In fact, in the run up to August 2007 the charterer, wrongly, disputed that it had reached any such agreement in June that year. On 17 August 2007, the owner treated the charterer’s position as an anticipatory breach and accepted the breach as terminating the contract. The charterer handed the vessel back on 28 October 2007. The owner sold it immediately for USD$23,765,000. The financial crisis caused the ship’s value to plummet to just US$7,000,000 in November 2009: a difference of US$16,765,000. At a subsequent arbitration, the arbitrator decided that the owner had to give credit to the charterer for the difference in value because it arose from the breach. The effect was that this extinguished any claim the owner had for loss of profit.
The issue for the High Court was: was the arbitrator right in his approach?
Popplewell J carried out a thorough review of the authorities on compensatory principles for breach of contract.
He reminded himself that damages are intended to put a party into a position he would have been in had the contract been performed.
However, he noted there were exceptions to this: causation and remoteness may mean losses are not recoverable. Similarly, public policy might justify that no credit need be given; for example, a party need not give credit for the proceeds of insurance that he has arranged himself.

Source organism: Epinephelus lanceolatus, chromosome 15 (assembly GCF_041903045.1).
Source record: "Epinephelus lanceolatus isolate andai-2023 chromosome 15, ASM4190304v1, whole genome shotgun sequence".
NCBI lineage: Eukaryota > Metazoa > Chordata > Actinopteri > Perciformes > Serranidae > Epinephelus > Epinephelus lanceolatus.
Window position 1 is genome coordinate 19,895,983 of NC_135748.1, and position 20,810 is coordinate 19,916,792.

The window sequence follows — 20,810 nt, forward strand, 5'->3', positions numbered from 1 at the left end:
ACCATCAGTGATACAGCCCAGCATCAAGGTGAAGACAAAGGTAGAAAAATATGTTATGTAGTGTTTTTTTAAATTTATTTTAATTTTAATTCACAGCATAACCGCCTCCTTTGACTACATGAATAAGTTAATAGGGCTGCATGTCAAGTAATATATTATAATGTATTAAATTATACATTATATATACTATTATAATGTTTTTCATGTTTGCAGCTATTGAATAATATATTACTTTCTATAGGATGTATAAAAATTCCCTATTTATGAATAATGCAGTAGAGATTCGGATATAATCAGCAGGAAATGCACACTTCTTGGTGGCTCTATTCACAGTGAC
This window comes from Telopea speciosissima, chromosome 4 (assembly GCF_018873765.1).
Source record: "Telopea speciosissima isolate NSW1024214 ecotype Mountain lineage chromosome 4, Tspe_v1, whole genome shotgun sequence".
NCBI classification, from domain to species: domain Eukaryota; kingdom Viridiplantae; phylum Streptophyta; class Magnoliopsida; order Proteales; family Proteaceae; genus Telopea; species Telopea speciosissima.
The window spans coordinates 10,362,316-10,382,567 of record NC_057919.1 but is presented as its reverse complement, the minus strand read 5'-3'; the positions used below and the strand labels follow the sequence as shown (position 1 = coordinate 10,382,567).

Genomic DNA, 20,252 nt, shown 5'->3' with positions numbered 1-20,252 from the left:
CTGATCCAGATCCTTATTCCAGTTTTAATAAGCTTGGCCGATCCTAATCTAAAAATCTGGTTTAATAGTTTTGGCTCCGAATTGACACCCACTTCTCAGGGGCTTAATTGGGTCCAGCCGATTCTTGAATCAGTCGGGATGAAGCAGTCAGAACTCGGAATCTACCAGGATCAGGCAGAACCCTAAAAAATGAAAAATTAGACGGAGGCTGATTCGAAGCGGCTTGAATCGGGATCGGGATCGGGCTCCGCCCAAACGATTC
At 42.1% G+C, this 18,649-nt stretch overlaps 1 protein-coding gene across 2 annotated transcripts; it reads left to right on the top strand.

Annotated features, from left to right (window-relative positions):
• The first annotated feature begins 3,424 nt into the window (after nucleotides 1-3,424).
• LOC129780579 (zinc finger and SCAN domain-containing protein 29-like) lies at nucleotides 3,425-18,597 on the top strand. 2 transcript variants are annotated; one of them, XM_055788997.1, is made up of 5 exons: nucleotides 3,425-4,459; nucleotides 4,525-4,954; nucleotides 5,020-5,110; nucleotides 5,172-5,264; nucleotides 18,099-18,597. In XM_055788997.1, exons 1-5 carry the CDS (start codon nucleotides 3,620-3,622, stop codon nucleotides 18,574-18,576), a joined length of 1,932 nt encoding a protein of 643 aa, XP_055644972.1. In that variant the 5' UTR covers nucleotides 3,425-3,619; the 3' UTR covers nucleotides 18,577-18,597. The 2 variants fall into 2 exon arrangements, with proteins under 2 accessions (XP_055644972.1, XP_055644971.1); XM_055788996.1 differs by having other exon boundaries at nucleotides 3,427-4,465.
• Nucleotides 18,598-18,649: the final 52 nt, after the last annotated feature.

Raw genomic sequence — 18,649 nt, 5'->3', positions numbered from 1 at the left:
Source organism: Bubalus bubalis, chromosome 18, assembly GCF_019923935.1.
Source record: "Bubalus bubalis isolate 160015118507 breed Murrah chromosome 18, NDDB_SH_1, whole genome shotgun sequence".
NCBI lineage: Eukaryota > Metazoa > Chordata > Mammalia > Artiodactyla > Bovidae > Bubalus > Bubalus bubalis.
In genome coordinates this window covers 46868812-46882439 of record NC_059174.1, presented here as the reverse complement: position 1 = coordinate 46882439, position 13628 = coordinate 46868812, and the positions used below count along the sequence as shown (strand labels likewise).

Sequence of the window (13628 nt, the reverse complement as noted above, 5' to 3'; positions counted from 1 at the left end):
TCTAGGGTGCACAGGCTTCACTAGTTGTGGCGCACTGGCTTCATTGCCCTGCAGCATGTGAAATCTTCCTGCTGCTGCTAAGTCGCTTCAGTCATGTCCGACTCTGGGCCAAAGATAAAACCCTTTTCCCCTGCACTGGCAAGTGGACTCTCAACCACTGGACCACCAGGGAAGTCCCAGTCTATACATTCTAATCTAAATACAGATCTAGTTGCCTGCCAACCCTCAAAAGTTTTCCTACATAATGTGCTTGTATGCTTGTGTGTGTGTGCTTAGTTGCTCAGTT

At , his lordship said the following principles emerged from the authorities:
1.For a benefit to be taken into account in reducing the loss recoverable by the innocent party for a breach of contract, it is generally speaking a necessary condition that the benefit is caused by the breach.
2.The causation test involves taking into account all the circumstances, including the nature and effects of the breach and the nature of the benefit and loss, the manner in which they occurred and any pre-existing, intervening or collateral factors which played a part in their occurrence.
3.The test is whether the breach has caused the benefit; it is not sufficient if the breach has merely provided the occasion or context for the innocent party to obtain the benefit, or merely triggered his doing so. Nor is it sufficient merely that the benefit would not have been obtained but for the breach.
4.In this respect it should make no difference whether the question is approached as one of mitigation of loss, or measure of damage; although they are logically distinct approaches, the factual and legal inquiry and conclusion should be the same.